All of us know of individuals who remain cognitively sharp at an advanced age. Identifying novel factors which associate with inter-individual variability in -and can be considered protective for- cognitive decline is a promising area in ageing research. Considering its strong implication in neuroprotective function, COGNAP predicts that variability in circadian rhythmicity explains a significant part of the age-related changes in human cognition. Circadian rhythms -one of the most fundamental processes of living organisms- are present throughout the nervous system and act on cognitive brain function. Circadian rhythms shape the temporal organization of sleep and wakefulness to achieve human diurnality, characterized by a consolidated bout of sleep during night-time and a continuous period of wakefulness during the day. Of prime importance is that the temporal organization of sleep and wakefulness evolves throughout the adult lifespan, leading to higher sleep-wake fragmentation with ageing. The increasing occurrence of daytime napping is the most visible manifestation of this fragmentation. Contrary to the common belief, napping stands as a health risk factor in seniors in epidemiological data. I posit that chronic napping in older people primarily reflects circadian disruption. Based on my preliminary findings, I predict that this disruption will lead to lower cognitive fitness. I further hypothesise that a re-stabilization of circadian sleep-wake organization through a nap prevention intervention will reduce age-related cognitive decline. Characterizing the link between cognitive ageing and the temporal distribution of sleep and wakefulness will not only bring ground-breaking advances at the scientific level, but is also timely in the ageing society. Cognitive decline, as well as inadequately timed sleep, represent dominant determinants of the health span of our fast ageing population and easy implementable intervention programs are urgently needed.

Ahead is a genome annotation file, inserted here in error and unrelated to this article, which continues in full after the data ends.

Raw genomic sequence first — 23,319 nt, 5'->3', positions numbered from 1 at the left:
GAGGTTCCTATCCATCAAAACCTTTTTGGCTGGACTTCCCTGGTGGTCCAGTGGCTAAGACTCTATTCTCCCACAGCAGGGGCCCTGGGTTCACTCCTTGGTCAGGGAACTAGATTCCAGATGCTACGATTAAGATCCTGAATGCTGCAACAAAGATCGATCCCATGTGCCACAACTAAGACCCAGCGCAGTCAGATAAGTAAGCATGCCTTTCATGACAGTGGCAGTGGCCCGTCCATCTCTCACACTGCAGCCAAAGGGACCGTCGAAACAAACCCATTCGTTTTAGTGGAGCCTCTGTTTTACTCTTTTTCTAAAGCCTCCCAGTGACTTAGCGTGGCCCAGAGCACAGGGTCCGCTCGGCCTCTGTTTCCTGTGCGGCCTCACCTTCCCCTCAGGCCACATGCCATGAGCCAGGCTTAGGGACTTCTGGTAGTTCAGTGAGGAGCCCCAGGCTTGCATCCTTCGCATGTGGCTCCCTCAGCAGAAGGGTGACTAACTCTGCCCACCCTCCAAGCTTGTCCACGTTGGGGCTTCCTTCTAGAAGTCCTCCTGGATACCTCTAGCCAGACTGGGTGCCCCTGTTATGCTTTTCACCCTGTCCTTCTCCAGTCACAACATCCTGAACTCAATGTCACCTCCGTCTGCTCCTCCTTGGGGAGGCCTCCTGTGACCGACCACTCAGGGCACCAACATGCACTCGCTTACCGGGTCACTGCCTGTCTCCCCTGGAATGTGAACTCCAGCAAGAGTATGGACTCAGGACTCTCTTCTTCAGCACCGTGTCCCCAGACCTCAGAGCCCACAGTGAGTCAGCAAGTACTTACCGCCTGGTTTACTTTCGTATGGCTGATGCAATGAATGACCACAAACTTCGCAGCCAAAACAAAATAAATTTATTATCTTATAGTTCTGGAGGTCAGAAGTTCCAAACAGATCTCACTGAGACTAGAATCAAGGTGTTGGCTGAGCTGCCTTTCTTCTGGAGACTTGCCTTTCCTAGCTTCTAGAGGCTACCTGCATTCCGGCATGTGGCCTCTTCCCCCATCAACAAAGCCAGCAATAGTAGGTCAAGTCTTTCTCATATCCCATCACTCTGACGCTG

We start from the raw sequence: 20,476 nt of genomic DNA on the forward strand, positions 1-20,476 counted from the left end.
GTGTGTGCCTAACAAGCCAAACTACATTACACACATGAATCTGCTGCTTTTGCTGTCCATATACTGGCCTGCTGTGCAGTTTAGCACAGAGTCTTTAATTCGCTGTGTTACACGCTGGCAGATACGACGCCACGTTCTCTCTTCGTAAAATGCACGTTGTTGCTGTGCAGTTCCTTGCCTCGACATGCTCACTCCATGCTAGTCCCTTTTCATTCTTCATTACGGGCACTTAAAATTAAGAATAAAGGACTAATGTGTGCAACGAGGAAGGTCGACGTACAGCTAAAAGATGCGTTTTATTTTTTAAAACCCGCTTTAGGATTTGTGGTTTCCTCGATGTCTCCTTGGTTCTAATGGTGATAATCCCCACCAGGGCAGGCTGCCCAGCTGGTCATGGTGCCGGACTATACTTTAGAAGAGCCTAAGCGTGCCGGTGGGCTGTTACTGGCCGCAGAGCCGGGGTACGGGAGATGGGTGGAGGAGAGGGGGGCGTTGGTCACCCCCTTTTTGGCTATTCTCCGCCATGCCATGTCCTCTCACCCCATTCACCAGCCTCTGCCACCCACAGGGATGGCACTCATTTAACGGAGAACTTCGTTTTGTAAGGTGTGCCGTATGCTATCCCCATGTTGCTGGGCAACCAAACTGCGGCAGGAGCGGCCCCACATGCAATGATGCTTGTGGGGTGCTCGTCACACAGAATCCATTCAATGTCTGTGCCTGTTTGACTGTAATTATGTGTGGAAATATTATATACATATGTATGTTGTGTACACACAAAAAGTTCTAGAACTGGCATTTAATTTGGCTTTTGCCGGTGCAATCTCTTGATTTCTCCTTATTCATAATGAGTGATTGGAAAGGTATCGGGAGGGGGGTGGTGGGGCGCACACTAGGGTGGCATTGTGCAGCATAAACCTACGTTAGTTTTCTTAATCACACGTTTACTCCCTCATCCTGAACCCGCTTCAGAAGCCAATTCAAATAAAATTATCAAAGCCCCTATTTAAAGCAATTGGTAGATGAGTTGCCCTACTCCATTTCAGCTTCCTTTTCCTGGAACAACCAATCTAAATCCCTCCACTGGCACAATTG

Funding SchemeERC-STG - Starting Grant
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